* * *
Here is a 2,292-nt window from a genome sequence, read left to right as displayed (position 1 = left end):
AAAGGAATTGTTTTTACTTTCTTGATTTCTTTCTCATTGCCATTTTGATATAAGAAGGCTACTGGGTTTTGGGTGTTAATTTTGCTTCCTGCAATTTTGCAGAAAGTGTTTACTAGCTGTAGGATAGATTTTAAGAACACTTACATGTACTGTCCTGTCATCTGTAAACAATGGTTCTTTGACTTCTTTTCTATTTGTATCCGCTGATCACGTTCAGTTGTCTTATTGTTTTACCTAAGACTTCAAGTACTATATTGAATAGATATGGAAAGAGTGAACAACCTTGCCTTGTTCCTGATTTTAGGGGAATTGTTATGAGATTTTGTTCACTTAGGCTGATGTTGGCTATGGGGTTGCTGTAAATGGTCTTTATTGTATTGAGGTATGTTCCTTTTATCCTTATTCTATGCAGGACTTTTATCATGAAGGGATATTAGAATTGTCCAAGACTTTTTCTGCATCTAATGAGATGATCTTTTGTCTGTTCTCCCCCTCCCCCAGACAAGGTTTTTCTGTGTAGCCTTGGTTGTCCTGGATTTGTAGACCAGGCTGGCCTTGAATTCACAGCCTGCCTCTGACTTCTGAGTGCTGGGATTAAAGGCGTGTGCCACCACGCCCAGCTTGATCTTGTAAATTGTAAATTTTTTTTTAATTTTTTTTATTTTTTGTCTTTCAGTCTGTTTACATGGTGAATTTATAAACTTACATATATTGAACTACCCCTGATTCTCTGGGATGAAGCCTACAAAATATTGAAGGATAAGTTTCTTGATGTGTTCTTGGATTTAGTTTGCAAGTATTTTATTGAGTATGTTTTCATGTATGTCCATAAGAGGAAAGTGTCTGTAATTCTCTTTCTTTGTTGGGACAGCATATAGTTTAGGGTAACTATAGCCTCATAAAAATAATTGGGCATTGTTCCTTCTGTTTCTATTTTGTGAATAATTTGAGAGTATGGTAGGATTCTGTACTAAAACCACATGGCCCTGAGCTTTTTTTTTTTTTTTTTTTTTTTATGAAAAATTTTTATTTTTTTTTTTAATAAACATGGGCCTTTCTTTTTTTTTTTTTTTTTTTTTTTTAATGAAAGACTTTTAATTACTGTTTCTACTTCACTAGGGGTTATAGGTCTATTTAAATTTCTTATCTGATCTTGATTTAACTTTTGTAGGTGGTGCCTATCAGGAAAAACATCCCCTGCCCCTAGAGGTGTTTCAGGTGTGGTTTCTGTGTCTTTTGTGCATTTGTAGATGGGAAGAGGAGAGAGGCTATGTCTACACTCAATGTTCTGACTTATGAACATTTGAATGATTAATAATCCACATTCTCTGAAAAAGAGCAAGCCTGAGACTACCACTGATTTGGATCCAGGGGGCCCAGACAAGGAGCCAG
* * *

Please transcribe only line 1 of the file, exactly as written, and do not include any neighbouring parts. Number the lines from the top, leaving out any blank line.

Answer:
Here is a 2,292-nt window from a genome sequence, read left to right as displayed (position 1 = left end):